NAPTON ON THE HILL WEATHER

Sunday, October 31, 2010

Shrikes and NZ Scaups!

Great Grey Shrike Record Shot
Upon leaving the boat this morning I was greeted with an array of some fifty Fieldfare passing overhead, two Yellowhammer’s perched on the phone wires, numerous Chaffinch, several Skylarks and at least nine Pied Wagtails still hanging around from our overnight roost!

A quick conversation with a fellow moorer on the way to the car also revealed that I’d missed 7 Waxwings while I was away last week, the birds were reported perched on the adjacent hawthorn by several other moorers on Tuesday, damn!

As planned I made my way to Brandon Marsh to catch up on the news and also to attend a meeting I had arranged for mid morning. Arriving later than normal and taking full advantage of my extra hour in bed I arrived around 9am and made my way straight to big hide. Plenty of Fieldfare, Redwing, Lesser Redpoll and Siskin around, plus a nice male Goldeneye on East Marsh Pool.

However, I was also interested in the reported New Zealand Scaup (escape), which had been posted on Jeff Weeson’s website by Gary Hobbs on Saturday. When I got word of the bird showing on West Marsh I made my way across with a few of the conservation team to check it out. The bird in question was showing well from the Steetley Hide and after the subsequent discussion that took place with Alban, Ade and Derek we left the final identification in the capable hands of Alban Wincott. The consensus is indeed a NZ Scaup and well done to Gary for the initial identification, which was spot on.

NZ Scaup Record Shot ( A Wincott)
My day got even better when I had information come through of a Great Grey Shrike showing at Napton, my local patch, another great find by Richard and Colin I’m led to believe!

Unfortunately my meeting did not allow for a quick getaway but I’m delighted to say that thanks to Jeff Wesson, who’d hung around the locality waiting for me, I managed some good views of the bird on Brickyard Road perched atop telephone cables. The picture top-left is Jeff’s record shot.

Now the question is, is this last years wintering Grandborough bird? As I departed for home it did appear that the bird was heading in that general direction!!

Friday, October 29, 2010

Intense Week

Thought I'd post a quick update in case my reader was getting worried as to my whereabouts!

The fact is I've been attending a 5-day chainsaw maintenance and felling course deep within a pine forest on Alcester Heath. I must say that I found the course to be very intense and demanding, and something which has required a full weeks concentration, but although I'm totally shattered at the end, and wishing I'd fitted a bath as well as a shower when I kitted my boat out, it has also given me a most enjoyable 5-days. It was also something which I found to be extremely rewarding, whether I pass my assessment next week on the other hand is of course another matter!!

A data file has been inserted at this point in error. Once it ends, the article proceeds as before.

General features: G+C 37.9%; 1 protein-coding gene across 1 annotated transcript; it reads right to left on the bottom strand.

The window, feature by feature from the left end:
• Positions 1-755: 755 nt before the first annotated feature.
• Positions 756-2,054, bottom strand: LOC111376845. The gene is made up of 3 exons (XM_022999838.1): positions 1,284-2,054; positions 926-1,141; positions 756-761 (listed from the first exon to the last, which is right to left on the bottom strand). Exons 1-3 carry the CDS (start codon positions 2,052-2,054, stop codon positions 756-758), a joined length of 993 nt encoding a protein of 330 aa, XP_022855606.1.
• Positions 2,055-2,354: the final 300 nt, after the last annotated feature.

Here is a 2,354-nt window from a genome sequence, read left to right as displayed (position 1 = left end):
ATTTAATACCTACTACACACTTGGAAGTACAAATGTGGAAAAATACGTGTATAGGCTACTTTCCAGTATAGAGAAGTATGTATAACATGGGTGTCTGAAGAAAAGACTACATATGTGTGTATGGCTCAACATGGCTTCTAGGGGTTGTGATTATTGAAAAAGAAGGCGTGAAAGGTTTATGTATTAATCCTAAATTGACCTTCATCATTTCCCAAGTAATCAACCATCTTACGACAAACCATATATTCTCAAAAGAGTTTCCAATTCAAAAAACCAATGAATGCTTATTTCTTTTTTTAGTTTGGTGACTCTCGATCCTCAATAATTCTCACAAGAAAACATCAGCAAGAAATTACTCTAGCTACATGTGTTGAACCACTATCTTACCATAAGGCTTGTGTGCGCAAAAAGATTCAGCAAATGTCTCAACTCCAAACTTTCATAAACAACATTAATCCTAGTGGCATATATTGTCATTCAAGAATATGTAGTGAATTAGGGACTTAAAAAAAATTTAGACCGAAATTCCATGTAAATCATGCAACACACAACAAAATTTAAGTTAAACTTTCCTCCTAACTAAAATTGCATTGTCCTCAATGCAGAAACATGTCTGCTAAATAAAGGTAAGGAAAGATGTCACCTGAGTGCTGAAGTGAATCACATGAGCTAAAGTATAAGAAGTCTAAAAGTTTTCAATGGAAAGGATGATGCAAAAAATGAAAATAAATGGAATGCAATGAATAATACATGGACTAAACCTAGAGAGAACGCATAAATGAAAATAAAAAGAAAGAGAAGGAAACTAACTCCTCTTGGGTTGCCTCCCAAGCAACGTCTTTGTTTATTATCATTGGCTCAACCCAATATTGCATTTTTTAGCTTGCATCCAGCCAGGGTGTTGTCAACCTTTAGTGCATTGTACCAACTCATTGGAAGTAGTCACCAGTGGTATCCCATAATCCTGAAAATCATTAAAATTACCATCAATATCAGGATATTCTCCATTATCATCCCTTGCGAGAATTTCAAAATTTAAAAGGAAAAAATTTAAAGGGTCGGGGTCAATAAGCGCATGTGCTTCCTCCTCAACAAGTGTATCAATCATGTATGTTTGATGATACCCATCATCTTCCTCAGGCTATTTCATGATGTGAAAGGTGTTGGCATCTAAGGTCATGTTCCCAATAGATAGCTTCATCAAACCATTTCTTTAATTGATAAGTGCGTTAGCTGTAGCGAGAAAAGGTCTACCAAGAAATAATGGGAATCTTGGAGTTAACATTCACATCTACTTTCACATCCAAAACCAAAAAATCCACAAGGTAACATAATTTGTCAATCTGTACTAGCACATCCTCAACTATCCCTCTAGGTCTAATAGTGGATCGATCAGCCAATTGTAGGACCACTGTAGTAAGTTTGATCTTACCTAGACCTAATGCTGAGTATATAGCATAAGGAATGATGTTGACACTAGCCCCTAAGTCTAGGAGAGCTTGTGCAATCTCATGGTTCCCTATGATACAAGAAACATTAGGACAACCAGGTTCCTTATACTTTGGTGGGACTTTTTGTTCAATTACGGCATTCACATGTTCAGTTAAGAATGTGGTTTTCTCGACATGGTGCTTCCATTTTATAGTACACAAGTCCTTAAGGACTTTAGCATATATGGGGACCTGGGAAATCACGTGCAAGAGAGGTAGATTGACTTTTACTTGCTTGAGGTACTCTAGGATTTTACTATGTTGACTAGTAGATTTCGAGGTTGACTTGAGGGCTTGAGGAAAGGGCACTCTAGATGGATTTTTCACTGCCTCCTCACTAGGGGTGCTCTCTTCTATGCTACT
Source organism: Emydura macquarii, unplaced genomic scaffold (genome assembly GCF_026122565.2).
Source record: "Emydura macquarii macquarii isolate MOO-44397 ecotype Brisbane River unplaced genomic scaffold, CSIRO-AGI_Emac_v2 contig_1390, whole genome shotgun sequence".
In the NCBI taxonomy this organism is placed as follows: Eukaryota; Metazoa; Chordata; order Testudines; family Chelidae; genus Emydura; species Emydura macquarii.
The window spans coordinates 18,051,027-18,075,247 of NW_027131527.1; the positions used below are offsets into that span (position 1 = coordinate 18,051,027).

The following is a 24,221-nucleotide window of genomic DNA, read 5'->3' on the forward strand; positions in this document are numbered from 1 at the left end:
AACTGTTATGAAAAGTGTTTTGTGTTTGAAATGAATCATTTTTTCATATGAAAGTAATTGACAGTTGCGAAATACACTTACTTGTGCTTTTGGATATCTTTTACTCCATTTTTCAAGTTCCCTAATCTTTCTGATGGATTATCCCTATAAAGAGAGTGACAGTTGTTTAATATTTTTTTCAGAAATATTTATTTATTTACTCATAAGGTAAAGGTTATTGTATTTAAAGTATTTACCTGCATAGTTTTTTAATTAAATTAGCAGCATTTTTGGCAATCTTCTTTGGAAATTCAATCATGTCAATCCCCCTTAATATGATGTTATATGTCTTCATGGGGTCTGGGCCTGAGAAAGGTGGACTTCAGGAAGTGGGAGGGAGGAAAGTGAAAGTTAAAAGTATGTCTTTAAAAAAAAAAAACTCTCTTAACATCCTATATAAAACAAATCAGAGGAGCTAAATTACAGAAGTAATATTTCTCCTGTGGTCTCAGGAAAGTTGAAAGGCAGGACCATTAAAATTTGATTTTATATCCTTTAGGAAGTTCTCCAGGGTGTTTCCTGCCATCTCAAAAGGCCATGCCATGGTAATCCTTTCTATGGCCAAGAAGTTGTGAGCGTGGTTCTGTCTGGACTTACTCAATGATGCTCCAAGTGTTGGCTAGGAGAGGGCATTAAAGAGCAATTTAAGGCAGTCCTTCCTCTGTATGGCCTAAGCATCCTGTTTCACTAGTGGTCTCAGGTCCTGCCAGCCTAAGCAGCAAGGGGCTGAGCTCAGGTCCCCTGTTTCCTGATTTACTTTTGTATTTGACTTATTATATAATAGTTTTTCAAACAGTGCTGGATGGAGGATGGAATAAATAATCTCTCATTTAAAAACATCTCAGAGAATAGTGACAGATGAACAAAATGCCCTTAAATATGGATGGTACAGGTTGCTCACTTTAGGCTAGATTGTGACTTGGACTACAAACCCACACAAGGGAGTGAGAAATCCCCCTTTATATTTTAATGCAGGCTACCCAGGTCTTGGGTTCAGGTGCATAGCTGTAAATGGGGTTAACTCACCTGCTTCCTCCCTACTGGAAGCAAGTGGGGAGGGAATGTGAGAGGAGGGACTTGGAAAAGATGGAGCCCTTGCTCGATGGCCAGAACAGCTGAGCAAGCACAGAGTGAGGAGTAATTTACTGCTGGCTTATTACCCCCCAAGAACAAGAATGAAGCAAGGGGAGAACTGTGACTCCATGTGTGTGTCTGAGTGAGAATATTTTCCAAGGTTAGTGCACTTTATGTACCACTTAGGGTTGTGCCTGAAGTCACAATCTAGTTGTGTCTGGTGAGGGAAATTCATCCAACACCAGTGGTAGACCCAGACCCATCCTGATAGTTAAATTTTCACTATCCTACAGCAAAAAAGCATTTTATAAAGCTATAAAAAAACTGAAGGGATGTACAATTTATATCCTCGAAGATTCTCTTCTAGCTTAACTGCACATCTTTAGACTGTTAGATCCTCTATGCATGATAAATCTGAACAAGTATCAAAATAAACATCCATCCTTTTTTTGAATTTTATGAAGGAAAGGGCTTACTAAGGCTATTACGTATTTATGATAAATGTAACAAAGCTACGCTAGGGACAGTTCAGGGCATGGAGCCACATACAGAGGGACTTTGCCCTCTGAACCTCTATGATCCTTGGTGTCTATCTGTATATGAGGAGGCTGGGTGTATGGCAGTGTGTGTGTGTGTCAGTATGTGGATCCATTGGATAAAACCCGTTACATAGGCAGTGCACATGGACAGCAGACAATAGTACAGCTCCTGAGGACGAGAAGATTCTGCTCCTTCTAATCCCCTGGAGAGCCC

No major birding over the past several days although I have managed to bird during my lunch breaks and have been lucky enough to see many Goldcrest, a species synonymous with pine, two Crossbill were also present on Tuesday afternoon. Jays, Buzzards and Woodpeckers have also made good companions over the past week.

I did manage to keep abreast of the local activity over the past week and its nice to see Waxwing being reported at Napton Hill, plus another sighting of Bittern at Brandon Marsh, a place that I'm looking forward to visiting over this coming weekend.

Wednesday, October 20, 2010

Local Day Out!

Wigram's Turn Marina
I could not have asked for a more beautiful day today as I hosted several of the Brandon Marsh team on a tour of my local patch.

Taking visitors around your local area is always a pleasure, but as ever in these situations birds which you see everyday as a normality yourself always have a tendency to let you down! Oh Raven's why do you mock me so!!!

We began on a frosty but gorgeous morning at the church on Napton Hill just after 8am, a well known migration hotspot and an area over the past few months I've personally registered Firecrest, Wheatear and Stonechat. Today a good look around the church grounds, which was awash with birds in every tree, produced lots of species including Redwing, Blackbird, Song Thrush, Mistle Thrush, Bullfinch, Greenfinch, Chaffinch, Nuthatch, Treecreeper, Coal Tit and at least 8 Goldcrest.

After the church we made our way past Church Leys Farm and up to the current windmill, a windmill has stood proudly on this spot since 1543. However, the present stone-built tower mill is a later structure that was derelict in 1966 but has since been restored and is now a private residence. As you approach the windmill entrance a footpath leads immediately to the right and once through the gate affords superb high level views of the local countryside.


Peter looking non too Pleased!!
Here we spent a good while scanning the area for visible migration and also hoping for something exciting that may have dropped in overnight. Unfortunately the only moment of real excitement was when Peter went skidding down the path arse over  t**. I must take full responsibility having coaxed him down and felt very guilty for the rest of the day, but it does bring a smile to my face every time I recall it, sorry Peter!!